The data transformation mapping could be improved by allowing it to guess some mappings, particularly when they share the same name. It is important to test the mapping and compare the result with what you expected. A successful XQuery Statement execution does not guarantee that everything was actually mapped correctly.

For processing a variety of operations, WebLogic Workshop provides "Java Controls." Think of them as a series of keys into most of the technical doors that must be accessed. Existing data sources, systems, applications, and other workflows can all be accessed. A control for accessing a database can be created. If JMS access is required, a Java Control could be created. I created oneto process e-mail.

As with any tool, some Java Control functionality was not immediately identifiable, and many of the controls should be played with to identify their potential usage. Custom controls can be created as well, so almost all operations could be accessed from WebLogic Workshop through a Java Control.

The fact that workflows themselves could be used as controls also provides flexibility. Other workflows, Web services, or portals could directly access these workflows. Integration with existing functionality becomes an almost no-thought task.

Integration with the application server is seamless. Testing can be performed within the Workshop environment.

My next effort involved creating an asynchronous JMS message. This is a realistic situation, as many workflows do not involve the synchronous communication found in many applications. When your bosses assign you a task, they don't stand over your shoulder while you complete it. Well, at least not all of the time.

This process involved the creation of two workflows: one for sending and one for receiving. A JMS Java Control was created in minutes, and the control was added to the workflow node by dragging and dropping. The mechanism for involving JMS could not be any easier.

My next effort involved more real-world simulation by adding human users to the workflow effort. WebLogic Integration provides a Worklist subsystem that allows tasks to be assigned to users, and to send and receive these tasks via a simple user interface. This involved a Java Control and was intuitive to operate. Users can be specific or part of a group. Role assignment was a little complex, and I think that any developer using that functionality should allow for some additional time to come up to speed in that area.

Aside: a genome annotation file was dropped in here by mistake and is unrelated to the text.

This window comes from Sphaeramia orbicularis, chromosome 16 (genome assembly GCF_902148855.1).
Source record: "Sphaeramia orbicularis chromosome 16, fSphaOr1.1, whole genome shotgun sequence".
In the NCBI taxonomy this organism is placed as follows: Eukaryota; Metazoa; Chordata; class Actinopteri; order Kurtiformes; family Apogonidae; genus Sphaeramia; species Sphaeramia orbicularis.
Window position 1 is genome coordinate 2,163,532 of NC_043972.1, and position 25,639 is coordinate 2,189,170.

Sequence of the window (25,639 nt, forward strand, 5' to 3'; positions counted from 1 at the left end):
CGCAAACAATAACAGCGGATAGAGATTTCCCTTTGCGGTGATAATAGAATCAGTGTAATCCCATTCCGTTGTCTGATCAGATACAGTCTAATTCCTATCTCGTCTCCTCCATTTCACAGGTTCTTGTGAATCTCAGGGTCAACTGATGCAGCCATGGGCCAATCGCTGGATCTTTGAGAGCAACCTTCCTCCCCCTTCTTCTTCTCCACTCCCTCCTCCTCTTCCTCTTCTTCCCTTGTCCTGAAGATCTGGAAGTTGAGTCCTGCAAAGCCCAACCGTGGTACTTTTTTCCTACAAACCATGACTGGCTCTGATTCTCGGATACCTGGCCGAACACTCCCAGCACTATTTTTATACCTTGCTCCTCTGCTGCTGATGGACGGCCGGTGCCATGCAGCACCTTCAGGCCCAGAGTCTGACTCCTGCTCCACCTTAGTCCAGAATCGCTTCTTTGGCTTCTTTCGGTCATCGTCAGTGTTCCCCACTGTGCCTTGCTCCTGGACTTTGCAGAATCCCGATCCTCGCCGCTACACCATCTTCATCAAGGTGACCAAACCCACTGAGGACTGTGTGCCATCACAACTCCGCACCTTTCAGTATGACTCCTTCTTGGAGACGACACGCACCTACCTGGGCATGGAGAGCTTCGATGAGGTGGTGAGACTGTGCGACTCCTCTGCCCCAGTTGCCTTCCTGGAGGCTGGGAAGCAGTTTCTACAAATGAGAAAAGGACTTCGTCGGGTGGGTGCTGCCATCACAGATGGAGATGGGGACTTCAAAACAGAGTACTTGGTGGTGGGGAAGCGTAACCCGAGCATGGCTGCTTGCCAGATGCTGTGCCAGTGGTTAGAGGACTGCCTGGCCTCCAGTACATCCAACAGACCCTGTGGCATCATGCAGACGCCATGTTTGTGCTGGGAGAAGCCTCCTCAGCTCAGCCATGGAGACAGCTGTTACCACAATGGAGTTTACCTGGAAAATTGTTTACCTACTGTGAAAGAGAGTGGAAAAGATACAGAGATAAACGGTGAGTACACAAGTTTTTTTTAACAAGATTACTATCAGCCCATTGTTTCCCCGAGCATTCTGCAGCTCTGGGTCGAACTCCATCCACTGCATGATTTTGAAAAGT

Combining all of the functionality to add a simple application front end to the workflow and produce an e-mail output was not as complex as one you fear. It is worth noting again that because the WebLogic Workshop interface is used consistently for WebLogic Integration, it is easy to identify how new untried functionality is implemented. Since WebLogic Portal uses the same interface, a developer's learning curve is limited, and most functionality involves a learn-once method of usage. I was surprised at how often my "guesses" at how a feature is implemented were correct.

The administration console was browser-based and seemed to provide all necessary functionality. A repository stores run-time information, which allows for later detailed analysis.

Exception handling was easy to include, and more application-specific means of exception handling appeared to be easy to add.

BEA WebLogic Integration 8.1 provides an intuitive and powerful means of developing integrated business processes. Combining these elements is always difficult, and BEA deserves high praise for the consistency with which they have succeeded across WebLogic Platform 8.1. Each component of this platform is remarkable, and the integration across the platform provides functionality that is years ahead of the alternatives.

BEA Systems, Inc.
2315 North First Street
San Jose, CA 95131
800 817-4BEA (U.S. toll free)
408 570-8000


[email protected]

Download information:

BEA WebLogic Integration 8.1 comes with a clustered instance of BEA WebLogic Server 8.1 and development licenses of BEA WebLogic Workshop. BEA WebLogic Integration 8.1 requires BEA WebLogic Server 8.1.

More Stories By Jason Snyder

Jason Snyder is an architectural expert for CSC Consulting in Boston, and has served as the lead architect for several J2EE development projects. He has over 10 years of experience in software development, OO design, and application architecture.